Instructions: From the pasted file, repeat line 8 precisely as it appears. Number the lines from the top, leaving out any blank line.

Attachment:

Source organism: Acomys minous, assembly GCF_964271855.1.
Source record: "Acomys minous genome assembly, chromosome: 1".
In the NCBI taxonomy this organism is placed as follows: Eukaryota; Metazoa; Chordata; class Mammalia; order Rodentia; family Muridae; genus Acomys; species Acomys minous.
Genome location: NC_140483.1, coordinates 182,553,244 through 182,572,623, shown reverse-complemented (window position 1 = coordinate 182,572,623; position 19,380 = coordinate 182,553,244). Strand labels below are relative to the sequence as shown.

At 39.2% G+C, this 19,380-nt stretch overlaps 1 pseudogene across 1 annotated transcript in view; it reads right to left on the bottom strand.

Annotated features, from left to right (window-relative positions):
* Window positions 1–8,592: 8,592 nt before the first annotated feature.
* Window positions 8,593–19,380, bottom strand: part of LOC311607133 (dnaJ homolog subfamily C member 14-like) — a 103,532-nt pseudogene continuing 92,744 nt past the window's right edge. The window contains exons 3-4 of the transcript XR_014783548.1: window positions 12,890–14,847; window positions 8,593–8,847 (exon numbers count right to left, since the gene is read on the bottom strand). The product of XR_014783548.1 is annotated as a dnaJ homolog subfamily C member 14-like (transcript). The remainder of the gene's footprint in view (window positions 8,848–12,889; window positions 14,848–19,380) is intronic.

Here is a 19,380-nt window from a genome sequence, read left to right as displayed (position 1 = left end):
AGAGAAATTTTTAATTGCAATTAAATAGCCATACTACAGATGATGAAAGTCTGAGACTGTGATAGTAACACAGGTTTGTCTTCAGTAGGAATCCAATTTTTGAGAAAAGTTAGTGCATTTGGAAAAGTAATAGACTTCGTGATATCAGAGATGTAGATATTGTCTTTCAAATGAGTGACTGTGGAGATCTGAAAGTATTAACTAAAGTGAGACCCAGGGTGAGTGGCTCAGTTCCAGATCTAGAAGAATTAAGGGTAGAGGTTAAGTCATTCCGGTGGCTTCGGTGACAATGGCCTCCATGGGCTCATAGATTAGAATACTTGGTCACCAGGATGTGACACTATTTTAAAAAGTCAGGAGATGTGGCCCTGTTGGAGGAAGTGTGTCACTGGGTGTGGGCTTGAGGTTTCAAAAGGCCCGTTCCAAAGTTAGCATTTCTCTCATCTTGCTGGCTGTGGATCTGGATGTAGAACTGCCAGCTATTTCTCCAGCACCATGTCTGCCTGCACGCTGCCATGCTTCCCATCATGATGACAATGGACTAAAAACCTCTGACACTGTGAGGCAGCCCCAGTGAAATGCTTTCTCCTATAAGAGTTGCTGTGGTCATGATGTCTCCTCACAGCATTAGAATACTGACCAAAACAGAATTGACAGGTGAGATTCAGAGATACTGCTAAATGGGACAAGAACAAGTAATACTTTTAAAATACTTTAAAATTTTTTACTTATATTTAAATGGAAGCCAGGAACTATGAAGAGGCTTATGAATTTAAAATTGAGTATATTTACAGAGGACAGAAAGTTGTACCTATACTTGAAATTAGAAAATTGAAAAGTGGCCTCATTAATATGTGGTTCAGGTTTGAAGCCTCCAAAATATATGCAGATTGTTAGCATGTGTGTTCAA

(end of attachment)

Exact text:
* Window positions 8,593–19,380, bottom strand: part of LOC311607133 (dnaJ homolog subfamily C member 14-like) — a 103,532-nt pseudogene continuing 92,744 nt past the window's right edge. The window contains exons 3-4 of the transcript XR_014783548.1: window positions 12,890–14,847; window positions 8,593–8,847 (exon numbers count right to left, since the gene is read on the bottom strand). The product of XR_014783548.1 is annotated as a dnaJ homolog subfamily C member 14-like (transcript). The remainder of the gene's footprint in view (window positions 8,848–12,889; window positions 14,848–19,380) is intronic.